MADE IN FRANCE: how far would you go to support your country?

Ever wondered how many of your daily life products are actually nationally made? If you take a quick look around you’ll realise next to none actually are. Journalist Benjamin Carle decided to do an experiment of living 9 months only with French–made products. Not to manifest his extreme patriotism but as a reaction to French politics pushing citizens to buy local products instead of foreign ones. Benjamin Carle set out to discover how accessible French-products really are and how realistic it is to favour them. His documentary is set to come out this month, let’s take a sneak peak at his 9 months living exclusively in blue-white-red.

Photograph: Pierre Andrieu/AFP

Photograph: Pierre Andrieu/AFP

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By Alix Barré

What’s one of the worst nightmares of frequent travellers? Something as simple as the cry of a sweet, innocent child might just do the trick.  If you have ever been stuck on a plane full of crying babies on long distance flights, you will probably understand what I mean. It seems I am always surrounded by several babies when travelling – crying babies. It can easily turn into the trip from hell, especially if you’re travelling over long distances. Before you start screaming “oh, discrimination!” this will not be a post bashing babies and being intolerant towards families, but rather a post explaining how it could be nice to have solutions to what I consider a genuine problem.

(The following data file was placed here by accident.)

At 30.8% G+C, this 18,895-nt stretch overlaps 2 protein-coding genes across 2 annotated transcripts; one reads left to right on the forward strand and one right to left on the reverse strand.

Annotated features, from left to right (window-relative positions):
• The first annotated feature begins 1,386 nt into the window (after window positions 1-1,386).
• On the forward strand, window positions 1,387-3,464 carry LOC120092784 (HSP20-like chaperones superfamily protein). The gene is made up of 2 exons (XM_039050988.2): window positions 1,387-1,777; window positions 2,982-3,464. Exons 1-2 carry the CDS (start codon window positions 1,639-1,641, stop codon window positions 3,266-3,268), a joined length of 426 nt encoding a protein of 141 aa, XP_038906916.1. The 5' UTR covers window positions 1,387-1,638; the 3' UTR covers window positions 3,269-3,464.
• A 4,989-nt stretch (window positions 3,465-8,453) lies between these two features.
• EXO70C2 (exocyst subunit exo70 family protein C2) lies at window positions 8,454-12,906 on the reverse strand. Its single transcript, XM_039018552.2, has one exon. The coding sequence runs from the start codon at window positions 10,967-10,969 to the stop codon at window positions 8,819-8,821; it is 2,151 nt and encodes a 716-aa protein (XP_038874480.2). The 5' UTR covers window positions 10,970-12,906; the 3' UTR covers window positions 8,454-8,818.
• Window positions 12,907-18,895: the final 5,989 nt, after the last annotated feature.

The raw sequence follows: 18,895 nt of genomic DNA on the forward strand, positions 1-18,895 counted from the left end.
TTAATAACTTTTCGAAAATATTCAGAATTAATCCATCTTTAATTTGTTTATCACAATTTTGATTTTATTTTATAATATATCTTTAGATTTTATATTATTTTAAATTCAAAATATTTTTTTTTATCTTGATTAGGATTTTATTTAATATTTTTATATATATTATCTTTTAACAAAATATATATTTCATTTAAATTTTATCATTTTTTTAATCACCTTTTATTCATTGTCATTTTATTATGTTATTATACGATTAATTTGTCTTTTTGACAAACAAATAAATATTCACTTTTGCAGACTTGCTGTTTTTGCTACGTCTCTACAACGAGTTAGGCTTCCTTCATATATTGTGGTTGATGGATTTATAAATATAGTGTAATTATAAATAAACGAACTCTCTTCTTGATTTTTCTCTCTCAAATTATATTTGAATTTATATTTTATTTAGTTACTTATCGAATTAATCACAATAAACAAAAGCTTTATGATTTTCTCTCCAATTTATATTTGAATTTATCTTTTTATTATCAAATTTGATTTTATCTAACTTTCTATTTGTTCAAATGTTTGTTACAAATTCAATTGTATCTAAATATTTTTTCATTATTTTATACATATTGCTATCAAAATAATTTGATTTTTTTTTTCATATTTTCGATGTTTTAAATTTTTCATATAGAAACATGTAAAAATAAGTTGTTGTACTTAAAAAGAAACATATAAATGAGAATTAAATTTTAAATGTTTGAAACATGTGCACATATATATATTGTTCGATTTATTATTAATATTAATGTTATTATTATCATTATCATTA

JillGreenberg 2012

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Off with his head!

by Alix Barré

I like to imagine that that’s the sentence that was said before the French beheaded Louis XVI, King of France 2 centuries ago. Poor Louis could only exclaim: “I am innocent” before the deed was done. This deed ended monarchy in France and of course the French Revolution is an important part of history, a mostly admired part of it.


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Ding-Dong! The *itch Is Dead

by Laura Vilaça

Capitalism is a subject that stirs feelings. As much as it moves money, it moves emotions: thousands of people gather in the streets to criticize it, while not-so-many-thousands (figuratively) pray in appreciation of the profit they make out of this system. However – and more than hate or an acute thankful sensation -, capitalism brings out beautiful romances.

Over thirty years ago, one of the most emblematic romances of our time was born: Margaret Thatcher and Ronald Reagan were protagonists of an ideological union based on politics and economy that changed the world. Sharing distrust on communism and highly possibly a plate of pasta (much like the scene in The Lady and The Tramp), they led in the direction of privatization and a firm affirmation of the West. While some of us were left to mild foreplay like whips and kisses, Thatcher and Reagan were playing world domination.

Lady and Tramp spaghetti clip

Instead of meatballs imagine them eating your publicly funded health care

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